Castroism, Trotskyism, and the SWP
by Goeffry White
[First printed in Spartacist West Vol 1. No. 3 [no date], circa early 1966]
A new step in the evolution of the Castro regime was signalized at the Havana Tricontinental Congress last month by Castro's closing denunciation of "counter-revolutionary Trotskyism." The tendency of the conference itself was to paper over the profound differences which exist among the groups represented there with militant and left-sounding phraseology.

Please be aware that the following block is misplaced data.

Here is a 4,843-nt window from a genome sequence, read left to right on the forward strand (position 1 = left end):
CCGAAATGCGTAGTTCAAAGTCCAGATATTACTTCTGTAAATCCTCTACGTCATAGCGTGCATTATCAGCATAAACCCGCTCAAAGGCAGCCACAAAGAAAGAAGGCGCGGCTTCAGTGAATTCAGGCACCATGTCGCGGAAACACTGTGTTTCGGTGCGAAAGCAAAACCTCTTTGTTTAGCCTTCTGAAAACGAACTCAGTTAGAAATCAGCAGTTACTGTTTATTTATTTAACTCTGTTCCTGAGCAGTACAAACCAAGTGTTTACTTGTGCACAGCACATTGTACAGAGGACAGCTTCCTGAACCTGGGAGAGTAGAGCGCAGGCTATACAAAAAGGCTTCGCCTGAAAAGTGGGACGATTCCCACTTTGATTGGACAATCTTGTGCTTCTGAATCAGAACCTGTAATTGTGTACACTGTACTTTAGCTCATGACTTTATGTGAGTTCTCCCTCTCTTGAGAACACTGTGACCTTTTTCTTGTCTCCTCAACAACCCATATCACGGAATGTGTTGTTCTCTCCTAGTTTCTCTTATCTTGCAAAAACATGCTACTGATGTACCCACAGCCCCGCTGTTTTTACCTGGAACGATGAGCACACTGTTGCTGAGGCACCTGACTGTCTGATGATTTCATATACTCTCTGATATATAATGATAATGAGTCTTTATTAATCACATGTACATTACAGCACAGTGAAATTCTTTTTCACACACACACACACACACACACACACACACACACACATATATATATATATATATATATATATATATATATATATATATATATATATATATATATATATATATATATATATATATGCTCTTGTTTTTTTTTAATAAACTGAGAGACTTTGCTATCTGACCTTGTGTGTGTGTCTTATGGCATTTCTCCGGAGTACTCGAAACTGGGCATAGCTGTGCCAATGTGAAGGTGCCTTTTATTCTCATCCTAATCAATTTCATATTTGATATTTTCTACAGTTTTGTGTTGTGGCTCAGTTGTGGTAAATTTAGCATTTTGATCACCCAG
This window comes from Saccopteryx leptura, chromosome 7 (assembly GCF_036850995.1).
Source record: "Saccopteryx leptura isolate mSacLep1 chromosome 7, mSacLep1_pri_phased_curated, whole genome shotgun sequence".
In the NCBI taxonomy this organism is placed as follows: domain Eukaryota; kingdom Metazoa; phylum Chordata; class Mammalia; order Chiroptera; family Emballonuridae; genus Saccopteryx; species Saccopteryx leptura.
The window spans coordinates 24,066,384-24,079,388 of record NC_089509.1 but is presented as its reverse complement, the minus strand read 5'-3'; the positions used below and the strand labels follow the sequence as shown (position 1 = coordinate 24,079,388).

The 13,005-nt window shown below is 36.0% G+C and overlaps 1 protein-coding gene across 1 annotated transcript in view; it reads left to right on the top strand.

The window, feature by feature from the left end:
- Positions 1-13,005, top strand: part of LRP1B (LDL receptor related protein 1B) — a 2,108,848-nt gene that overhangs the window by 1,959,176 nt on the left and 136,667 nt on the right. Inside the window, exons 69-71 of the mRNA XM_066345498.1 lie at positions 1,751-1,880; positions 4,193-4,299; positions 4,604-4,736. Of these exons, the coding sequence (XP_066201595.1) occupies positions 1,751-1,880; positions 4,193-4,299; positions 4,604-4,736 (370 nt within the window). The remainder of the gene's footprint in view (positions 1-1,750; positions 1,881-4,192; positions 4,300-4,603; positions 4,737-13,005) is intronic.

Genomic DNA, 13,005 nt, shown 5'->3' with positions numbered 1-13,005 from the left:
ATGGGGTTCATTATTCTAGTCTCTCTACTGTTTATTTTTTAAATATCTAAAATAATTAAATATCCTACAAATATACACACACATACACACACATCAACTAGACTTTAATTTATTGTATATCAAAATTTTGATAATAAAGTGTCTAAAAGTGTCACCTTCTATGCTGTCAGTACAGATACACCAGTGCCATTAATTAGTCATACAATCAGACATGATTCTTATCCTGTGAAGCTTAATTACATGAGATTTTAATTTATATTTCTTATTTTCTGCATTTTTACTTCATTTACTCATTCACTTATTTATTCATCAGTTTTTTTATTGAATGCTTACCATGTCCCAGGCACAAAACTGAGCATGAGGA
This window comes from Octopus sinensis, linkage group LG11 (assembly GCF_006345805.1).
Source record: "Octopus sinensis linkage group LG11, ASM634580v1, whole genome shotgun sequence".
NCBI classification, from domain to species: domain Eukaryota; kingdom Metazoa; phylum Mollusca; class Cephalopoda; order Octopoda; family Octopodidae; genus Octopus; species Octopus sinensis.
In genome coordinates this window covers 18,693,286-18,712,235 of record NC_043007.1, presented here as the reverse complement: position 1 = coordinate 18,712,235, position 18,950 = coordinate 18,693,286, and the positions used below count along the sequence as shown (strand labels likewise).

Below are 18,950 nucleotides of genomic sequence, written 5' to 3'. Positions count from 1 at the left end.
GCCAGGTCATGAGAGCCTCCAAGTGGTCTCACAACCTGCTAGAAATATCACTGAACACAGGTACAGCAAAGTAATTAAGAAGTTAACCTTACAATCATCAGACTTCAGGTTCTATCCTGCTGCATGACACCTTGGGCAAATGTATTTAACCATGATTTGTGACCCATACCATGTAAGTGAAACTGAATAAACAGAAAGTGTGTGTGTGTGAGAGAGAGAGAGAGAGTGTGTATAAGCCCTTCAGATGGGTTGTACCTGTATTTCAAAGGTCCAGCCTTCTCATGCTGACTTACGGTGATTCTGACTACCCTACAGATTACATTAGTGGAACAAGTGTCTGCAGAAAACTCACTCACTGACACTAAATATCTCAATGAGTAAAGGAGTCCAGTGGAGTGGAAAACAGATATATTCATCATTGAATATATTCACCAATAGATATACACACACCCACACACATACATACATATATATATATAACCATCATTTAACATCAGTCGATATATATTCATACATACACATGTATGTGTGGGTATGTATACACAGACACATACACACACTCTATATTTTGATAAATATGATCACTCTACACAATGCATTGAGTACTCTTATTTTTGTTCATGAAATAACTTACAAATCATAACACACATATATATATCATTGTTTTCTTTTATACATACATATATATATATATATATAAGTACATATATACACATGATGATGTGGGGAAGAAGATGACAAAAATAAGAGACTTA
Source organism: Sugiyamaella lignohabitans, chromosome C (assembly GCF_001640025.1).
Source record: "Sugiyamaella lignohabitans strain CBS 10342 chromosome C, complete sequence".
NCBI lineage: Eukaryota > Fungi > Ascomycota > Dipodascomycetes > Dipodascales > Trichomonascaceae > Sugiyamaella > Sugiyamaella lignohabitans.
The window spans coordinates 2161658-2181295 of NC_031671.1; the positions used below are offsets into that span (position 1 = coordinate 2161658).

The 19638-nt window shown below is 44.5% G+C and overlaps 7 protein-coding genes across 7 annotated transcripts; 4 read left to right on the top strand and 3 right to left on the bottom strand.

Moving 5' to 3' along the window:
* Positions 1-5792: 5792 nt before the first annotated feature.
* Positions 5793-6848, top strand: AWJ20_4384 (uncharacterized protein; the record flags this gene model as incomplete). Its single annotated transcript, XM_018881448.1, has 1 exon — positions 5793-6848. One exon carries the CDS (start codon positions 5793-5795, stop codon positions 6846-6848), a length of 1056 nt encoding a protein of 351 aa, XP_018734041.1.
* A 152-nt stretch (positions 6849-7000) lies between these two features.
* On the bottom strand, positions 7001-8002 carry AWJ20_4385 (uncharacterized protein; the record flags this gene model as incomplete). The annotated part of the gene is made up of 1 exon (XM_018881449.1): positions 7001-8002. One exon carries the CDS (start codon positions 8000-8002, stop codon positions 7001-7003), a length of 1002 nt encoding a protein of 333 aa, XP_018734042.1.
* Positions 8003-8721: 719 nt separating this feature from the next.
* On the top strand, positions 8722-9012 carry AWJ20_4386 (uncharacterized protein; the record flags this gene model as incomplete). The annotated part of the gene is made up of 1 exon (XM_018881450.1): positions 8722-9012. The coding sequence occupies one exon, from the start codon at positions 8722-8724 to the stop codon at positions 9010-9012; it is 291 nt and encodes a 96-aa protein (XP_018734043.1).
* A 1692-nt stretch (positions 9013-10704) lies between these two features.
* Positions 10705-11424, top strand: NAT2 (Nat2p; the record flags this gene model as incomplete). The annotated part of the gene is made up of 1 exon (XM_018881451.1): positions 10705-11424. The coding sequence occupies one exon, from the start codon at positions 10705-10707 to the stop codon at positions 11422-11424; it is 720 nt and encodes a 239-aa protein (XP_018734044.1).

Castro's closing speech contained a long section denouncing the role of Trotskyism and the Fourth International. He characterized Trotskyist participation in the Guatamalan guerrilla movement as "infiltration" and the pushing of the program of the Fourth International there as " ... a true crime against the revolutionary movement, to isolate it from the masses by corrupting it with stupidities, the dishonor, and the repugnant and nauseating thing that is Trotskyism today within the field of politics." He also attacked as Trotskyist and "villanous" articles by Adolfo Gilly in the Monthly Review giving political reasons for Guevara's departure from the Cuban scene. Raising these specific attacks to the level of political generalization, Castro said: "If Trotskyism at a certain stage represented an erroneous position within the field of political ideas, in later years it became a vulgar instrument of imperialism and reaction." Thus Castro, in 1966, embraces in its most crude form the rationalization of the purge trials of the thirties, and paraphrases Vyshinsky's orations to the Moscow court.